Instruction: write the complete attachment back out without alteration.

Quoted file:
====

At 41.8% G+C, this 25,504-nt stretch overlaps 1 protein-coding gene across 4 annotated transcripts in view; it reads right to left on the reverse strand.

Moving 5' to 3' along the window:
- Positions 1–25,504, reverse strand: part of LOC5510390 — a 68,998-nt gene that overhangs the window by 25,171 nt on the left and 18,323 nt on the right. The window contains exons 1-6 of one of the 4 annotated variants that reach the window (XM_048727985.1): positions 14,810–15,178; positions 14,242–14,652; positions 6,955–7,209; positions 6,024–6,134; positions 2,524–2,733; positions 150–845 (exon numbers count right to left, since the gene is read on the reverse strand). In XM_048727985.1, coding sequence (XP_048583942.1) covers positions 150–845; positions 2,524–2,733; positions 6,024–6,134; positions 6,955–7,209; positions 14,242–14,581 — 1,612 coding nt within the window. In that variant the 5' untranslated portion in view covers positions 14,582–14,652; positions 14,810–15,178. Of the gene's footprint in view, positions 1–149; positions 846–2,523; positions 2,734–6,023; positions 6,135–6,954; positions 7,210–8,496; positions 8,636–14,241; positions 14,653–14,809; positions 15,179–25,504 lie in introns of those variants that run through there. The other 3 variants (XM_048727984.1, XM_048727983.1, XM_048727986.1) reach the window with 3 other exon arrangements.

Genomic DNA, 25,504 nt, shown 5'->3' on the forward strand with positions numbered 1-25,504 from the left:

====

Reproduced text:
At 41.8% G+C, this 25,504-nt stretch overlaps 1 protein-coding gene across 4 annotated transcripts in view; it reads right to left on the reverse strand.

Moving 5' to 3' along the window:
- Positions 1–25,504, reverse strand: part of LOC5510390 — a 68,998-nt gene that overhangs the window by 25,171 nt on the left and 18,323 nt on the right. The window contains exons 1-6 of one of the 4 annotated variants that reach the window (XM_048727985.1): positions 14,810–15,178; positions 14,242–14,652; positions 6,955–7,209; positions 6,024–6,134; positions 2,524–2,733; positions 150–845 (exon numbers count right to left, since the gene is read on the reverse strand). In XM_048727985.1, coding sequence (XP_048583942.1) covers positions 150–845; positions 2,524–2,733; positions 6,024–6,134; positions 6,955–7,209; positions 14,242–14,581 — 1,612 coding nt within the window. In that variant the 5' untranslated portion in view covers positions 14,582–14,652; positions 14,810–15,178. Of the gene's footprint in view, positions 1–149; positions 846–2,523; positions 2,734–6,023; positions 6,135–6,954; positions 7,210–8,496; positions 8,636–14,241; positions 14,653–14,809; positions 15,179–25,504 lie in introns of those variants that run through there. The other 3 variants (XM_048727984.1, XM_048727983.1, XM_048727986.1) reach the window with 3 other exon arrangements.

Genomic DNA, 25,504 nt, shown 5'->3' on the forward strand with positions numbered 1-25,504 from the left: